For the Gophers’ young special teams unit, playing is like riding a bike.
Not in that the players never forget how, though that’s probably also true, but in that Gophers coach P.J. Fleck is metaphorically running alongside them, holding them steady until they can balance all on their own.
“You don’t just push them and let them go,” Fleck said Monday. “You know they are going to go down the first few times until they get the hang of it, and the more they do it, the better they are going to be.”
While the Gophers offense and defense have both quickly rounded into form, special teams — the oft-overlooked side of the game — still struggle with the same inconsistencies and gaffes the main units seemed to have shaken after the nonconference season. And now with No. 5 Penn State looming Saturday, the No. 13 Gophers will hope their 8-0 record isn’t tarnished in a game that could come down to special teams play.
Back in 2016, the Gophers were 3-0 before traveling to Happy Valley. They lost in overtime in a game where the teams combined for seven field goals. This season, both squads are evenly matched, nearly identical with how many yards each accumulates and allows.
Offensively, the Gophers lagged at the start of the year specifically with the offensive line and run game. But now, after clicking with the outside zone blocking scheme, the Gophers are averaging more than 200 yards per game on the ground. Defensively, the Gophers endured several close calls at the beginning, either needing comeback wins or letting opponents back in late. But in the past four games, the Gophers have conceded an average of only 10.3 points per game, with most of those coming late.
Special teams, though, still slogs. The Gophers rank middling to near the bottom of the Big Ten in all special teams statistics. Senior Jacob Herbers has been hit or miss, leaving the Gophers with the conference’s third-worst average of 38.7 yards per punt.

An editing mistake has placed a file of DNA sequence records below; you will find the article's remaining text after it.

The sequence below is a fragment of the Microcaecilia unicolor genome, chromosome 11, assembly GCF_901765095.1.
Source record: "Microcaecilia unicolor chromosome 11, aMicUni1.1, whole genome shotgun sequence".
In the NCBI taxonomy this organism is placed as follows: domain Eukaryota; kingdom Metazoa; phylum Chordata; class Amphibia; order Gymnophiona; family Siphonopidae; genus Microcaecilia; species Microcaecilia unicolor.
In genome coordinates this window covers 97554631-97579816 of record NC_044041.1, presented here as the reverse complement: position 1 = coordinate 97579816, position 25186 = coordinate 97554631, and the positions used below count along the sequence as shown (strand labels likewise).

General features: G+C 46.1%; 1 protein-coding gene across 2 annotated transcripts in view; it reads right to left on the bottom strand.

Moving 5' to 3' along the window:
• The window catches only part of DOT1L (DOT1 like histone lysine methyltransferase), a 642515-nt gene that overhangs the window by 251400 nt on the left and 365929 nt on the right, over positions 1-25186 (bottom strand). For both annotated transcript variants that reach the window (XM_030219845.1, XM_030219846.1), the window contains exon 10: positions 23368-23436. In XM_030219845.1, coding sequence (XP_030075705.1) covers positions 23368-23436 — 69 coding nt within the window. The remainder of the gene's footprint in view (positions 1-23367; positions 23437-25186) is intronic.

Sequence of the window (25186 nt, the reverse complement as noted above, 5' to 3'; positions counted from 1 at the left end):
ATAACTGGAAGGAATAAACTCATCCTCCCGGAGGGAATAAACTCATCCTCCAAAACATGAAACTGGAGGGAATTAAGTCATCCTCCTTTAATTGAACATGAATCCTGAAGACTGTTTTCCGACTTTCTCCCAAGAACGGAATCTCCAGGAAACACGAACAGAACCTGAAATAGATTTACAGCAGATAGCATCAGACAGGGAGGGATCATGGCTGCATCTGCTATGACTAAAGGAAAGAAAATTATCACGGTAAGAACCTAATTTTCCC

Muffed punts, blocked field goals, kickoffs out of bounds. It’s basically Murphy’s law with that unit. Penn State, for example, has yet to give up a kick return of 30-plus yards, while the Gophers have given up three, including two that went 40-plus yards.
To Fleck, it just means growing pains. He recognizes there are many young players on those special teams units, including true freshman kicker Michael Lantz and true freshman long snapper Brady Weeks. Those kinds of players just need experience, both on the field and in the weight room.
“That is very difficult to expect these high things from those people,” Fleck said. “… But for as being as young as they are, I’ve been very pleased with a lot of the results that we’ve gotten. Have there been a lot of areas that we have to get better at? Yes.”
Fleck knew that heading into this season, meaning he’s been able to deal with the good and bad on special teams and adjust, since he never expected perfection. While there have been misses or near-misses in both high-pressure situations and just seemingly out of nowhere, there have also been clutch moments. One was Lantz’s first collegiate field goal, a 37-yarder, to beat Fresno State in double overtime.
“There is a time and place really to be incredibly demanding and exactly what you need, and a time and a place to comfort them and let them know that, hey, these things happen,” Fleck said. “You go back to the Fresno State game. We are not where we are right now if we don’t make that kick. … You take these little wins and make them really big right now.”